Five Moments From The Kansas Motor-Voter V. Kobach Trial That Stick Out | KCUR

Five Moments From The Kansas Motor-Voter V. Kobach Trial That Stick Out

Mar 23, 2018

Much was at stake in the two-plus weeks in Kansas City, Kansas, federal court where Secretary of State Kris Kobach defended the strict voter registration law he spearheaded and his office’s execution of those rules.

The case holds potential national ramifications for how difficult states can make voter registration, and for shedding light on whether enough illegal ballots get cast to justify tougher proof-of-citizenship rules.

Some of the most striking moments came when Kobach and his legal team crossed swords multiple times with a judge who regularly called them out for appearing unprepared or naive to the rules of litigation, despite having so much on the line.

For an explainer of the lawsuit and the Kansas voter registration law, go here.

Here are some moments from the trial and Kobach’s contempt hearing that stood out.

Fraud facts flawed?

On the stand, a key Kobach expert didn’t have the secretary’s back on claims of massive voter fraud in the 2016 presidential election.

Kobach has supported President Donald Trump’s claims that millions of illegal ballots cost him the popular vote to Hillary Clinton, leaning on Old Dominion professor Jesse Richman’s research to argue the point.

But during cross-examination, Richman said his work doesn’t point to that level of fraud, and he doesn’t know of studies by other people that do.

What’s in a name?

One of the moments that generated the most chatter on Twitter was the American Civil Liberties Union’s attempt to poke holes in Richman’s research. A lawyer grilled Richman on his method of analyzing a list of voters that Kobach had blocked. His analysis included marking names that appeared to be foreign if they didn’t sound “Anglophone.”

That led to a dramatic exchange where ACLU lawyer Dale Ho asked whether Richman would guess “Carlos Murguia” to be foreign:

Responses on Twitter were fast and furious. “Should have asked about Alito,” one person said. Samuel Alito is a U.S. Supreme Court justice. “Judge Curiel approves,” wrote another. That referred to U.S. District Judge Gonzalo Curiel, who Trump repeatedly said was unqualified to preside over a class-action lawsuit (later settled) regarding Trump University because he is “Mexican.” The judge was born in Indiana. 

What happened to the postcards?

Kobach risks being held in contempt. The reason? He was supposed to unblock tens of thousands of voter applications and treat those voters like everyone else while the lawsuit proceeds.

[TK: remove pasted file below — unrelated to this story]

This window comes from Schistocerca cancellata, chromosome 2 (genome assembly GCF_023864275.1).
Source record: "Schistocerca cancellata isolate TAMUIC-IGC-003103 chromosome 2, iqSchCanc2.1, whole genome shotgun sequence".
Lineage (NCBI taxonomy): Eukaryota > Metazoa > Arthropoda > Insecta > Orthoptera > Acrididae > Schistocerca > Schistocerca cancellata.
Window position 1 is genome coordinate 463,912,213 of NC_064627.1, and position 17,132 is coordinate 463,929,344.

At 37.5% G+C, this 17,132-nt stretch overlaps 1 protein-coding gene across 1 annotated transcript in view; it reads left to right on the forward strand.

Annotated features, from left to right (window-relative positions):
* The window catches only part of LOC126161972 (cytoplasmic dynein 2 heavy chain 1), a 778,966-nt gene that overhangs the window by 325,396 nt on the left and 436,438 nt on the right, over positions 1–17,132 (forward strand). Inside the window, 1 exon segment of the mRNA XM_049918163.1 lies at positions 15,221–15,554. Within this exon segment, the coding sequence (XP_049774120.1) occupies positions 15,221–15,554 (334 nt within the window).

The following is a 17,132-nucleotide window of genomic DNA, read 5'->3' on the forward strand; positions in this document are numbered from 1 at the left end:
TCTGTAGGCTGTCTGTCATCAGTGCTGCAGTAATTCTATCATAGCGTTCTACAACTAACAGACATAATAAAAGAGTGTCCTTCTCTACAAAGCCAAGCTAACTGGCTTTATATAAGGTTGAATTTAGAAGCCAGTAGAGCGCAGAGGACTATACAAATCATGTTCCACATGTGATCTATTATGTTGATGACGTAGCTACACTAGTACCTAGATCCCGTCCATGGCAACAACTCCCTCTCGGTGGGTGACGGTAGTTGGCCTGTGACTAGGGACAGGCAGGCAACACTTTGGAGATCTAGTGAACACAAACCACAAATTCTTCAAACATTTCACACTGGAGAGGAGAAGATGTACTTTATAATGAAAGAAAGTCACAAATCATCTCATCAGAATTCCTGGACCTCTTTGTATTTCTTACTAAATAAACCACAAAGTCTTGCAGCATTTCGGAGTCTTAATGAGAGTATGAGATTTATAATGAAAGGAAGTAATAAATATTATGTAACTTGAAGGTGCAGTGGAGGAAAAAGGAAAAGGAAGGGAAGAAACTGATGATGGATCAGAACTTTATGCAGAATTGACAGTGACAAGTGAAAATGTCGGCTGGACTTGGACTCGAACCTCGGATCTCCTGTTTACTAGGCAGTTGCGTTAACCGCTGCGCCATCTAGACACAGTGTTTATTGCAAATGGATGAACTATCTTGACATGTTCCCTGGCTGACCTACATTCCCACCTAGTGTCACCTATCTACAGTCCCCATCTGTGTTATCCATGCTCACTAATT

He says he did. Nevertheless, Judge Julie Robinson sounded livid when his head of elections conceded during an intense cross-examination that he hadn’t known if those tens of thousands of people had a right to receive postcard notices telling them where their polling places are.

So not all voters, it turned out, received those. Kobach took steps to rectify that after the trial and contempt hearing.

“That's not fair. That's surprise. That's ambushing,”

Day after day, the judge berated the secretary of state for for trying to introduce evidence without first providing it to the plaintiffs. “Evidence 101” she said at one point, and repeatedly asked Kobach’s team to learn the rules.

They struggled to follow other courtroom procedures, too. They denied to the judge at one point that they were using a Google email account for lawsuit-related work (they were). And they slowed the proceedings by searching for documents and fumbling through cross-examinations.

The scoldings culminated at Kobach’s contempt hearing.

“You are under an ethical obligation to tell me the truth,” Robinson told Kobach.

Asked by reporters a day after the contempt hearing whether his courtroom woes revealed anything about his own attention to logistics, Kobach replied: “No, not at all.”

The next wave of voter regulation laws?

A 40-minute video of Kobach enduring a pre-trial grilling by the ACLU showed an at times visibly uncomfortable Kobach talking about meeting with Trump’s transition team after the 2016 election.

Kobach wanted Trump and Congress to tweak provisions of federal law that the ACLU is relying on to sue him.

In the video, he repeatedly says that was a contingency plan, one he didn’t intend to pursue unless he lost his trial. The ACLU team presses him with his own written communications from the time, which they say prove otherwise.

The video also showed Kobach wanted help from Washington to nudge more states toward voter registration laws like the one he got Kansas to adopt. Arizona is the only other state that requires would-be voters to show documents proving they’re Americans. Two other states aren’t carrying the requirement out despite having it on the books.

In 2017, a judge fined Kobach $1,000 for misleading Robinson about the contents of the written agenda he took to Trump, which he wanted excluded from the trial.

Celia Llopis-Jepsen is a reporter for the Kansas News Service, a collaboration of KCUR, Kansas Public Radio, KMUW and High Plains Public Radio covering health, education and politics. You can reach her on Twitter @Celia_LJ. Kansas News Service stories and photos may be republished at no cost with proper attribution and a link back to the original post.